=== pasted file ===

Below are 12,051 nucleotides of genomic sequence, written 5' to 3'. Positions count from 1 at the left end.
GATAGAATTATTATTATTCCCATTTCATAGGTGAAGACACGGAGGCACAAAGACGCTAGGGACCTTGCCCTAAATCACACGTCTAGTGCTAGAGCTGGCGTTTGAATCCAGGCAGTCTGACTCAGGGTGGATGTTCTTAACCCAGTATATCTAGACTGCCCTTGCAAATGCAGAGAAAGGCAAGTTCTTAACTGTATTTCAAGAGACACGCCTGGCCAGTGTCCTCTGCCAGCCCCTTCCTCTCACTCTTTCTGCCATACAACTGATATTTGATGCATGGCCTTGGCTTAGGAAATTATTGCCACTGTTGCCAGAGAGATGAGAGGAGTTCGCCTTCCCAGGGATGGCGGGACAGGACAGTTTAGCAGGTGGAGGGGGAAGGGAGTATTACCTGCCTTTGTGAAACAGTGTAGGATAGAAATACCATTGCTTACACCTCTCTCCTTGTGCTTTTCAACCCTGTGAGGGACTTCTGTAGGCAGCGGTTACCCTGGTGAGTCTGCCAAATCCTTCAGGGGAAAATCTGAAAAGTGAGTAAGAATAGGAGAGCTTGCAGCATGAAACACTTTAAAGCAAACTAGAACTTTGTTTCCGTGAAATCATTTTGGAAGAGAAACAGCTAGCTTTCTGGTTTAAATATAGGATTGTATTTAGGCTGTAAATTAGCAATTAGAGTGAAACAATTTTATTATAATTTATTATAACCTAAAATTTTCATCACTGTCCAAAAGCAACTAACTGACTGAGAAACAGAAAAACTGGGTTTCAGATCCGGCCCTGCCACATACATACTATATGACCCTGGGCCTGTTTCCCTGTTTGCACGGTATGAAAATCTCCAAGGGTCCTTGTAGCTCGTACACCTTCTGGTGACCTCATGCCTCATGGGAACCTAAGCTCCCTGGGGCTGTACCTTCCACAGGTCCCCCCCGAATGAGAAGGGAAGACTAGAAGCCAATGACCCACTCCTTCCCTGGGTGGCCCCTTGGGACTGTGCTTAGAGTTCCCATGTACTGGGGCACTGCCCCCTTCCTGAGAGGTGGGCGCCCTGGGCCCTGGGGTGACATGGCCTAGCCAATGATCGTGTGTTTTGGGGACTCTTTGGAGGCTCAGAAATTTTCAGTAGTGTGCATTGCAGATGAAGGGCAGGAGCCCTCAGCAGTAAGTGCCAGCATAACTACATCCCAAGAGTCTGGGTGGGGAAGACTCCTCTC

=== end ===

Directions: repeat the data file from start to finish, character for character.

Below are 12,051 nucleotides of genomic sequence, written 5' to 3'. Positions count from 1 at the left end.
GATAGAATTATTATTATTCCCATTTCATAGGTGAAGACACGGAGGCACAAAGACGCTAGGGACCTTGCCCTAAATCACACGTCTAGTGCTAGAGCTGGCGTTTGAATCCAGGCAGTCTGACTCAGGGTGGATGTTCTTAACCCAGTATATCTAGACTGCCCTTGCAAATGCAGAGAAAGGCAAGTTCTTAACTGTATTTCAAGAGACACGCCTGGCCAGTGTCCTCTGCCAGCCCCTTCCTCTCACTCTTTCTGCCATACAACTGATATTTGATGCATGGCCTTGGCTTAGGAAATTATTGCCACTGTTGCCAGAGAGATGAGAGGAGTTCGCCTTCCCAGGGATGGCGGGACAGGACAGTTTAGCAGGTGGAGGGGGAAGGGAGTATTACCTGCCTTTGTGAAACAGTGTAGGATAGAAATACCATTGCTTACACCTCTCTCCTTGTGCTTTTCAACCCTGTGAGGGACTTCTGTAGGCAGCGGTTACCCTGGTGAGTCTGCCAAATCCTTCAGGGGAAAATCTGAAAAGTGAGTAAGAATAGGAGAGCTTGCAGCATGAAACACTTTAAAGCAAACTAGAACTTTGTTTCCGTGAAATCATTTTGGAAGAGAAACAGCTAGCTTTCTGGTTTAAATATAGGATTGTATTTAGGCTGTAAATTAGCAATTAGAGTGAAACAATTTTATTATAATTTATTATAACCTAAAATTTTCATCACTGTCCAAAAGCAACTAACTGACTGAGAAACAGAAAAACTGGGTTTCAGATCCGGCCCTGCCACATACATACTATATGACCCTGGGCCTGTTTCCCTGTTTGCACGGTATGAAAATCTCCAAGGGTCCTTGTAGCTCGTACACCTTCTGGTGACCTCATGCCTCATGGGAACCTAAGCTCCCTGGGGCTGTACCTTCCACAGGTCCCCCCCGAATGAGAAGGGAAGACTAGAAGCCAATGACCCACTCCTTCCCTGGGTGGCCCCTTGGGACTGTGCTTAGAGTTCCCATGTACTGGGGCACTGCCCCCTTCCTGAGAGGTGGGCGCCCTGGGCCCTGGGGTGACATGGCCTAGCCAATGATCGTGTGTTTTGGGGACTCTTTGGAGGCTCAGAAATTTTCAGTAGTGTGCATTGCAGATGAAGGGCAGGAGCCCTCAGCAGTAAGTGCCAGCATAACTACATCCCAAGAGTCTGGGTGGGGAAGACTCCTCTC